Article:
Data from: Breeding system, shell size and age at sexual maturity affect sperm length in stylommatophoran gastropods
Cite this dataset
Schmera, Dénes et al. (2016). Data from: Breeding system, shell size and age at sexual maturity affect sperm length in stylommatophoran gastropods [Dataset]. Dryad. https://doi.org/10.5061/dryad.sg02c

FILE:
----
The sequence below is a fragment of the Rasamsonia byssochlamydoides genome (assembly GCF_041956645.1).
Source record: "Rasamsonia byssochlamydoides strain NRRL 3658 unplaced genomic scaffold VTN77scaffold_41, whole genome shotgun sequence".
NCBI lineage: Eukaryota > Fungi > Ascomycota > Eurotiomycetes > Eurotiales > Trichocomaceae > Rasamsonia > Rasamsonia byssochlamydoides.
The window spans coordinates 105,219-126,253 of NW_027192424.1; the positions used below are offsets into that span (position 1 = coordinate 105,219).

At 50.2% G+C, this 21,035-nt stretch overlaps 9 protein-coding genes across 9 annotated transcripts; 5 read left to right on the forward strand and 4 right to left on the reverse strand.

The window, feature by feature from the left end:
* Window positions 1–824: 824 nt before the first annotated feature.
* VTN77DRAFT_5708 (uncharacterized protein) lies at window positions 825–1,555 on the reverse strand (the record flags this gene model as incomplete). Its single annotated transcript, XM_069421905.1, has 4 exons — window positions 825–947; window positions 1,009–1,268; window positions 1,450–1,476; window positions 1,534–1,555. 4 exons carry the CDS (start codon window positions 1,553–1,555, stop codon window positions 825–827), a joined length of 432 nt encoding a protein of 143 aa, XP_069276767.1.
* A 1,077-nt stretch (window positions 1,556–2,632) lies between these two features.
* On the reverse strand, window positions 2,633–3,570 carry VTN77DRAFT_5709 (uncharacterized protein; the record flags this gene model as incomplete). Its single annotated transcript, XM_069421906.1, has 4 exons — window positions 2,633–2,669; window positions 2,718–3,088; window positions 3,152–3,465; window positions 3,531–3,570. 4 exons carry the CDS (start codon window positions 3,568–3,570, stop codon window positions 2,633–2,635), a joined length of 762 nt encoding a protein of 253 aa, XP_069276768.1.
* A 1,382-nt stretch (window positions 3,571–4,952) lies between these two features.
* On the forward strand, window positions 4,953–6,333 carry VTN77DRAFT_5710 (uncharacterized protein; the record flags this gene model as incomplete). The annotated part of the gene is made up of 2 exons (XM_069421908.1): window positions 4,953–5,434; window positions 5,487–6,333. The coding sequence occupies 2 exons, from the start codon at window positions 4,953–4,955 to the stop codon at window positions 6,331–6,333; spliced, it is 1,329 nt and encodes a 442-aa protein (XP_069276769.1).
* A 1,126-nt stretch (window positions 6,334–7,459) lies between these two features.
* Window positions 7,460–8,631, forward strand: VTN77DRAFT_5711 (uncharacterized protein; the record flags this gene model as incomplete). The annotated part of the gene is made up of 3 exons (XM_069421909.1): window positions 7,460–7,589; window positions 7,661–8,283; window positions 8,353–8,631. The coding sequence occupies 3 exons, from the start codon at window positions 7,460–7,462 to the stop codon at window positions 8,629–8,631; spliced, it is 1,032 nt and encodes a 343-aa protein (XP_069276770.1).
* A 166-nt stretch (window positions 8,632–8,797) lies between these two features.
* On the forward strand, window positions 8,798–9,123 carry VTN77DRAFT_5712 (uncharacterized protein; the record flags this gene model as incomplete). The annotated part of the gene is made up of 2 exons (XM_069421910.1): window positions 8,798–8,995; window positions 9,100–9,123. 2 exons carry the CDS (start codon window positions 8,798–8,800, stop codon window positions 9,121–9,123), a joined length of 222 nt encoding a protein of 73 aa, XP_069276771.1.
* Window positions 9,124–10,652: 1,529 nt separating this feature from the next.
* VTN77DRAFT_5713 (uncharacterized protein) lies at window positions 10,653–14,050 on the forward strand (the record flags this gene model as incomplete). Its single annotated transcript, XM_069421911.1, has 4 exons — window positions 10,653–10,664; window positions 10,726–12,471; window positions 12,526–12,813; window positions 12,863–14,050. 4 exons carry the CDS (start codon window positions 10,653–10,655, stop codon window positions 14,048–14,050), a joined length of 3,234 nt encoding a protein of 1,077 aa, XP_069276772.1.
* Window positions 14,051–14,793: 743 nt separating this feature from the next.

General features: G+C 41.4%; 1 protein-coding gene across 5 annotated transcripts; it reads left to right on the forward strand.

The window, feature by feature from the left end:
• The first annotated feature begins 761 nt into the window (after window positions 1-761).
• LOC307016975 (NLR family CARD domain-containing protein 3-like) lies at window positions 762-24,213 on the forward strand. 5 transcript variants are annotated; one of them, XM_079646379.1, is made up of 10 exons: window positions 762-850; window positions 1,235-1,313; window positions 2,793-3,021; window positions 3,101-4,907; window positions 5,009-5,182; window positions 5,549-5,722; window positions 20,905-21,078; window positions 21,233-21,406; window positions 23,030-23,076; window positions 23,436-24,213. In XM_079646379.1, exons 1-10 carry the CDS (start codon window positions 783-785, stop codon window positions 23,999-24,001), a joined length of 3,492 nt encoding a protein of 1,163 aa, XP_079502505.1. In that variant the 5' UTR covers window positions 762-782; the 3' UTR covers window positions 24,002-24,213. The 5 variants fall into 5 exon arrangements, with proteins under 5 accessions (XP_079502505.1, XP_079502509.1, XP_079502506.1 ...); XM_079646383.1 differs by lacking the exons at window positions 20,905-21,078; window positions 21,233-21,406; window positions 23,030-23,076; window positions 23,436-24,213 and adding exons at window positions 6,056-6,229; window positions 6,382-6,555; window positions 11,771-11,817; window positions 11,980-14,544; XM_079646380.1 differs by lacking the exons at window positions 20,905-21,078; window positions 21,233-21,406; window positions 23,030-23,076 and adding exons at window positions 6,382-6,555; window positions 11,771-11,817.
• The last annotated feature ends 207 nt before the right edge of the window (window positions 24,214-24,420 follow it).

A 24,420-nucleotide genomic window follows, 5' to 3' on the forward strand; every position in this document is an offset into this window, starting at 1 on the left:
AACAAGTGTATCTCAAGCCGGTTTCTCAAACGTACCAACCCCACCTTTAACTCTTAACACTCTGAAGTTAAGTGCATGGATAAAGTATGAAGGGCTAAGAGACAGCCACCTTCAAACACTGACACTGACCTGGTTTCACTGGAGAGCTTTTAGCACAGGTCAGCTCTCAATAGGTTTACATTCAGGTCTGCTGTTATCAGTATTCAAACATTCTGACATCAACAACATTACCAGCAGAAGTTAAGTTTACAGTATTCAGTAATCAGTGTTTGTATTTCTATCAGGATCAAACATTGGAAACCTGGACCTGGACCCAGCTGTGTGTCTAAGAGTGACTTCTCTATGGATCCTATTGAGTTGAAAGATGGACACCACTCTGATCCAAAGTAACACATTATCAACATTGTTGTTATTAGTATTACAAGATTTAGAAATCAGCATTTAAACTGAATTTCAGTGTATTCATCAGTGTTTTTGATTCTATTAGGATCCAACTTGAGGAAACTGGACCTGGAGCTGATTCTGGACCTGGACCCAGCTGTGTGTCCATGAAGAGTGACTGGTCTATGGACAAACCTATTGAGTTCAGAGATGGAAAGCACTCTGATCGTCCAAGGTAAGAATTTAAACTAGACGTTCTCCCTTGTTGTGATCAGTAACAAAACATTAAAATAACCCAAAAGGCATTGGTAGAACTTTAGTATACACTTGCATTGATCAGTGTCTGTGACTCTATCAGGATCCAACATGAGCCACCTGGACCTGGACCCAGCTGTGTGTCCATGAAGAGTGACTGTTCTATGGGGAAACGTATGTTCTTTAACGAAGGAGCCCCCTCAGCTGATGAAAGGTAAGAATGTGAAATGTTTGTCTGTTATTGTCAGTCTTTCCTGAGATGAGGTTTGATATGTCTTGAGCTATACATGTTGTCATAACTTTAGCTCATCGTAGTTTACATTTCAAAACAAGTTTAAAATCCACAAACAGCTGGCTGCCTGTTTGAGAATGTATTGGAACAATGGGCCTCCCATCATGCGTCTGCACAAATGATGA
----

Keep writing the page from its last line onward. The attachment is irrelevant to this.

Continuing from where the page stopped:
Background: Sperm size and quality are key factors for fertilization success. There is increasing empirical evidence demonstrating that sperm form and function are influenced by selective pressures. Theoretical models predict that sperm competition could favour the evolution of longer sperm. In hermaphrodites, self-fertilizing species are expected to have shorter sperm than cross-fertilizing species, which use sperm stored from several mating partners for the fertilization of their eggs and thus are exposed to intense sperm competition. We tested this hypothesis by comparing original data on sperm length in 57 species of simultaneously hermaphroditic stylommatophoran gastropods from Europe and South America with respect to the species’ breeding system. We used 28S rRNA nuclear and COI mitochondrial sequence data to construct a molecular phylogeny. Phylogenetic generalized linear models were applied to examine the potential influence of morphological and life-history characters. Results: The best-fit model revealed that the breeding system and age at sexual maturity influence sperm length in gastropods. In general, species with predominant cross-fertilization had longer sperm than species with predominant self-fertilization or a mixed breeding system. Across species with shells (snails), sperm length also increased with shell size. Conclusions: Our study provides evidence that sperm length in stylommatophoran gastropods is influenced by the risk of sperm competition, as well as by age at sexual maturity and shell size. This finding extends present knowledge of sperm evolution to a group of so far poorly studied simultaneous hermaphrodites.